Regulation and the scope of practice of the RNA role
The nursing associate role was introduced in in 2017, and is now registered with the Nursing and Midwifery Council. This article looks at the importance of understanding the registered nursing associate (RNA) scope of practice. In some areas, the roles of the RNA and registered nurse have become interchangeable with detriment to patient safety. The author explores the differences between the role of a registered nurse and an RNA, the training completed by RNAs and ways in which they can free the time of the registered nurse to provide more complex nursing care. As a registrant, nursing associates are accountable for their own practice and responsible for accepting tasks, as well as delegating tasks. Again, it is important that RNAs themselves and members of the multidisciplinary team understand what this means in practice and for maintaining patient safety.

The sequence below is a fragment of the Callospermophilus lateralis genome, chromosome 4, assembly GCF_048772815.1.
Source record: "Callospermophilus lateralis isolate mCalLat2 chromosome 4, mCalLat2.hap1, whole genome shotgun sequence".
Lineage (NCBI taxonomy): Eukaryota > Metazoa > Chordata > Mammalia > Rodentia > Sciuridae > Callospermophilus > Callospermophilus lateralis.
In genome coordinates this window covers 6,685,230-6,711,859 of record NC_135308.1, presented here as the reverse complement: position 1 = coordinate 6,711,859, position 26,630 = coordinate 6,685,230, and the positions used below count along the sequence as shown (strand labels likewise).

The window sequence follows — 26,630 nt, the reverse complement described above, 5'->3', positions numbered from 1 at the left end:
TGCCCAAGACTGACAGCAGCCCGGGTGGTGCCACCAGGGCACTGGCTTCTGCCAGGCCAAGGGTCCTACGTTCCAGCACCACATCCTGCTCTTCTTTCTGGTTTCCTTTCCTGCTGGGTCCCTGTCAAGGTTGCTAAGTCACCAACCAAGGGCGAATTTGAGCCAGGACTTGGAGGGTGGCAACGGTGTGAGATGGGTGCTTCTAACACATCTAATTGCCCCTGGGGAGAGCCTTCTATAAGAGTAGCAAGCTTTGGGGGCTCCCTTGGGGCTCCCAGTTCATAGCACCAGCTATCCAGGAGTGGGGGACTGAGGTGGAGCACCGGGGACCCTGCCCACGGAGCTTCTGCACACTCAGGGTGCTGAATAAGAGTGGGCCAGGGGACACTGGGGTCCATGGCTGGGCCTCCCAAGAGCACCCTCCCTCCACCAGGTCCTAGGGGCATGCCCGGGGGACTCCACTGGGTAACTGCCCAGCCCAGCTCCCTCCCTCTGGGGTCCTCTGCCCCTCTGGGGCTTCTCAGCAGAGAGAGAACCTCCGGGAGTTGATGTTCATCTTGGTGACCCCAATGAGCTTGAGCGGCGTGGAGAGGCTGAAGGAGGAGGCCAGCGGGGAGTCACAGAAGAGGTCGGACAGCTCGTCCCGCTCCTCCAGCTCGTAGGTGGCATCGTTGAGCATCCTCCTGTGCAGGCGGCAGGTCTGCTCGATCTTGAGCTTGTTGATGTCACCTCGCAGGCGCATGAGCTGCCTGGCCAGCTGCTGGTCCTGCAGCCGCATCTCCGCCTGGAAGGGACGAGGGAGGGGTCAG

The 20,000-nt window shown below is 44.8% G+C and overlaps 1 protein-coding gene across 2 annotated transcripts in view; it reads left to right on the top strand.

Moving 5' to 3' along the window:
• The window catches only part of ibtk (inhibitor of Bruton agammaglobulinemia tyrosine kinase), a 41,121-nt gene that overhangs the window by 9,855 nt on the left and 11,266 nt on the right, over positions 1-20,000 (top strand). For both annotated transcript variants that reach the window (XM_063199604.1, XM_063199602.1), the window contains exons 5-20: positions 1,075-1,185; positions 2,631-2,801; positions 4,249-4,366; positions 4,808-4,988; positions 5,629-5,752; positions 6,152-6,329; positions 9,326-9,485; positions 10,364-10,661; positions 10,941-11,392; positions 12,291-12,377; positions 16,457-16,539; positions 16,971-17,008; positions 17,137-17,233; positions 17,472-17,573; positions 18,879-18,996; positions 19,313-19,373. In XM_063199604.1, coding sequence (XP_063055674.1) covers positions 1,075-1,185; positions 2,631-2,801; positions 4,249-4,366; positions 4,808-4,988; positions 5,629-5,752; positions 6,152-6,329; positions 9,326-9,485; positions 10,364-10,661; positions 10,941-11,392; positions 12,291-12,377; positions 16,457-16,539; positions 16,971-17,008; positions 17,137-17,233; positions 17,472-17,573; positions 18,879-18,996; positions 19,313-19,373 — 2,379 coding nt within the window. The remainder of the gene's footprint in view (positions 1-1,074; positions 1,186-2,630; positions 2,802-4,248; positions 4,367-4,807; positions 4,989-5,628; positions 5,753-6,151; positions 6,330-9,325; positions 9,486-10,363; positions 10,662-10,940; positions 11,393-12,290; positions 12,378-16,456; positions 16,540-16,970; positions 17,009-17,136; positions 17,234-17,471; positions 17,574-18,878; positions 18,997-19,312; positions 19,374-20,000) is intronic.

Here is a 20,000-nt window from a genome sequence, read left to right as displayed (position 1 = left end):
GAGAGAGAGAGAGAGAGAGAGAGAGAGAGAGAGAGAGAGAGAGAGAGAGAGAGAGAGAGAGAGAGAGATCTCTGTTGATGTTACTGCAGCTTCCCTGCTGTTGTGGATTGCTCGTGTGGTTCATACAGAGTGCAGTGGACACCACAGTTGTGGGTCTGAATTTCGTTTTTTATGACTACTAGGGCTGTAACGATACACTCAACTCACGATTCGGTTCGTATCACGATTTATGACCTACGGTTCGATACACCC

The registered nursing associate (RNA) role was introduced in 2015 as a response to the Shape of Caring review (Willis, 2015) and, in January 2017, in conjunction with Health Education England (HEE), the first trainee nursing associates commenced training in England (HEE, 2023). Six years on, the role remains misunderstood. There have been multiple job advertisements and role descriptors titled ‘registered nurse (RN)/registered nursing associate’, implying that the roles are interchangeable and that an RNA can be employed in place of an RN. This is the opposite to how the role was intended and potentially compromises patient safety and the safety of the nursing associate. The role of the RNA was never intended to be a replacement for RNs, rather the role was designed to support RNs and other members of the multidisciplinary team to improve patient safety and the patient experience (Nursing and Midwifery Council (NMC), 2020).
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